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Optimal State-dependent Monetary Policy Rules


  • Christian Baker

    (Department of Economics, Brigham Young University)

  • Richard W. Evans

    (Department of Economics, Brigham Young University)


This paper defines a monetary equilibrium and computes an optimal nonlinear, full-information, state-dependent monetary policy rule to which the monetary authority commits at the beginning of time. This type of optimal monetary policy represents a combination of the flexibility of discretion with the time consistency of commitment. The economic environment is a closed-economy general equilibrium model of incomplete markets with monopolistic competition, producer price stickiness, and a transaction cost motive for holding money. We prove existence and uniqueness of the competitive equilibrium given a monetary policy rule and prove existence of the optimal rule. We show that the optimal state-dependent monetary policy rule satisfies the standard results of the discretionary policy literature in that it keeps inflation and nominal interest rates low (Friedman rule) and reduces inefficient variance in prices. Lastly, we compare the optimal monetary policy rule to a limited-information Taylor rule. We find that the Taylor rule, based on observable macroeconomic variables, is able to closely approximate the economic outcomes of the model under the optimal full-information rule.

Suggested Citation

  • Christian Baker & Richard W. Evans, 2013. "Optimal State-dependent Monetary Policy Rules," BYU Macroeconomics and Computational Laboratory Working Paper Series 2013-04, Brigham Young University, Department of Economics, BYU Macroeconomics and Computational Laboratory.
  • Handle: RePEc:byu:byumcl:201304

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    References listed on IDEAS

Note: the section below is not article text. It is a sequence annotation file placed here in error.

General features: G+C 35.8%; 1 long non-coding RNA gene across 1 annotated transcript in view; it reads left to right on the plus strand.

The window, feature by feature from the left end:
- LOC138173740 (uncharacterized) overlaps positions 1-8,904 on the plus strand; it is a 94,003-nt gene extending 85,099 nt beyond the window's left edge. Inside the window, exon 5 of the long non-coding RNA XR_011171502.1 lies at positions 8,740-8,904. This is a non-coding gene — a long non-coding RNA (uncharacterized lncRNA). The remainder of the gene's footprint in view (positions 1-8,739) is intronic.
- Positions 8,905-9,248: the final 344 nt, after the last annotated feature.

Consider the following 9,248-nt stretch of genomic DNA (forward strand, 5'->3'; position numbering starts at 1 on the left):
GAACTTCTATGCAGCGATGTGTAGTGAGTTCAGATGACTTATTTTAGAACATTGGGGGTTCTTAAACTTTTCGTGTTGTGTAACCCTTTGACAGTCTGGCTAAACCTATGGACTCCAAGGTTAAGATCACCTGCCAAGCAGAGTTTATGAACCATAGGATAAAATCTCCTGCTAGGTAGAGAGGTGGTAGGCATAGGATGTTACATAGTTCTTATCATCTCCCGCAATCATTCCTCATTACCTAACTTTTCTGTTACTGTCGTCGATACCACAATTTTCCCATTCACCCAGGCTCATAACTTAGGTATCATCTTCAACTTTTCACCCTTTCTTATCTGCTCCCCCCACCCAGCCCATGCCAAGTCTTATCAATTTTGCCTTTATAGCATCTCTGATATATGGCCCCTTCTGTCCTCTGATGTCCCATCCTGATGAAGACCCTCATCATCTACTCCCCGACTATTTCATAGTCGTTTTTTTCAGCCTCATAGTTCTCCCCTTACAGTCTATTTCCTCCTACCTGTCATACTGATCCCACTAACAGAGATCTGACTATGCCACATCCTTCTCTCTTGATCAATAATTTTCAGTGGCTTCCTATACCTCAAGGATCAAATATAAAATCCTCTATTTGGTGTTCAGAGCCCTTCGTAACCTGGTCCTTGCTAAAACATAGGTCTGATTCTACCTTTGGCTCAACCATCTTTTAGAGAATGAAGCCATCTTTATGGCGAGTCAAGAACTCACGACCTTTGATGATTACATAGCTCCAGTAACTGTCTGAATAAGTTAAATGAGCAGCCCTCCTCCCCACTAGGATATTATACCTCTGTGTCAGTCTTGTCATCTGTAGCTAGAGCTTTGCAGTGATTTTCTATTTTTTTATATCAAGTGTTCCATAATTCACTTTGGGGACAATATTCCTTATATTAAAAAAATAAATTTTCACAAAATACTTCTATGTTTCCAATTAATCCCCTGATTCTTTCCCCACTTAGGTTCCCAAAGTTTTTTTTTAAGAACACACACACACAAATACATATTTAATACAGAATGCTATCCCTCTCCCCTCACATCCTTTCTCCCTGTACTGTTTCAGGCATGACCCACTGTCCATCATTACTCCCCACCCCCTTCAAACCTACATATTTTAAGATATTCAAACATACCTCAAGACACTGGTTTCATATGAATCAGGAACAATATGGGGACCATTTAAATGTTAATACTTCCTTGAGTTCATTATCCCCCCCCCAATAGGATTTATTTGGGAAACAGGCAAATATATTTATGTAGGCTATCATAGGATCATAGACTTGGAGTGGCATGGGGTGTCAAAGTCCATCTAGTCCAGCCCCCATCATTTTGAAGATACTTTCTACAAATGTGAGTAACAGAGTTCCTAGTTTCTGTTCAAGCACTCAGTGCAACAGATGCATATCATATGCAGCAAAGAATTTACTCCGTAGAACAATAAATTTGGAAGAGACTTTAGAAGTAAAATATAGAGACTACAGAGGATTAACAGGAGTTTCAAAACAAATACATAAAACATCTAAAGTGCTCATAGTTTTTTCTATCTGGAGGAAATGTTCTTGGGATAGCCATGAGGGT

1. Taylor, John B, 1980. "Aggregate Dynamics and Staggered Contracts," Journal of Political Economy, University of Chicago Press, vol. 88(1), pages 1-23, February.
    2. Barro, Robert J. & Gordon, David B., 1983. "Rules, discretion and reputation in a model of monetary policy," Journal of Monetary Economics, Elsevier, vol. 12(1), pages 101-121.
    3. V. V. Chari & Patrick J. Kehoe & Ellen R. McGrattan, 2009. "New Keynesian Models: Not Yet Useful for Policy Analysis," American Economic Journal: Macroeconomics, American Economic Association, vol. 1(1), pages 242-266, January.
    4. Lars Ljungqvist & Thomas J. Sargent, 2004. "Recursive Macroeconomic Theory, 2nd Edition," MIT Press Books, The MIT Press, edition 2, volume 1, number 026212274x, July.
    5. Lawrence Christiano & Martin Eichenbaum & Sergio Rebelo, 2011. "When Is the Government Spending Multiplier Large?," Journal of Political Economy, University of Chicago Press, vol. 119(1), pages 78-121.
    6. Robert G. King & Alexander L. Wolman, 2004. "Monetary Discretion, Pricing Complementarity, and Dynamic Multiple Equilibria," The Quarterly Journal of Economics, Oxford University Press, vol. 119(4), pages 1513-1553.
    7. V. V. Chari & Patrick J. Kehoe, 2006. "Modern Macroeconomics in Practice: How Theory Is Shaping Policy," Journal of Economic Perspectives, American Economic Association, vol. 20(4), pages 3-28, Fall.
    8. King, Robert G. & Wolman, Alexander L., 2004. "Monetary discretion, pricing complementarity and dynamic multiple equilibria," Working Paper Series 343, European Central Bank.
    9. Ireland, Peter N., 1997. "Sustainable monetary policies," Journal of Economic Dynamics and Control, Elsevier, vol. 22(1), pages 87-108, November.
    10. Calvo, Guillermo A., 1983. "Staggered prices in a utility-maximizing framework," Journal of Monetary Economics, Elsevier, vol. 12(3), pages 383-398, September.
    11. Frank Smets & Rafael Wouters, 2007. "Shocks and Frictions in US Business Cycles: A Bayesian DSGE Approach," American Economic Review, American Economic Association, vol. 97(3), pages 586-606, June.
    12. Kydland, Finn E & Prescott, Edward C, 1977. "Rules Rather Than Discretion: The Inconsistency of Optimal Plans," Journal of Political Economy, University of Chicago Press, vol. 85(3), pages 473-491, June.
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    More about this item


    Optimal monetary policy; Money supply rules; Time consistency; Nonlinear solution methods;

    JEL classification:

    • E52 - Macroeconomics and Monetary Economics - - Monetary Policy, Central Banking, and the Supply of Money and Credit - - - Monetary Policy
    • E42 - Macroeconomics and Monetary Economics - - Money and Interest Rates - - - Monetary Sytsems; Standards; Regimes; Government and the Monetary System
    • E31 - Macroeconomics and Monetary Economics - - Prices, Business Fluctuations, and Cycles - - - Price Level; Inflation; Deflation
    • C68 - Mathematical and Quantitative Methods - - Mathematical Methods; Programming Models; Mathematical and Simulation Modeling - - - Computable General Equilibrium Models

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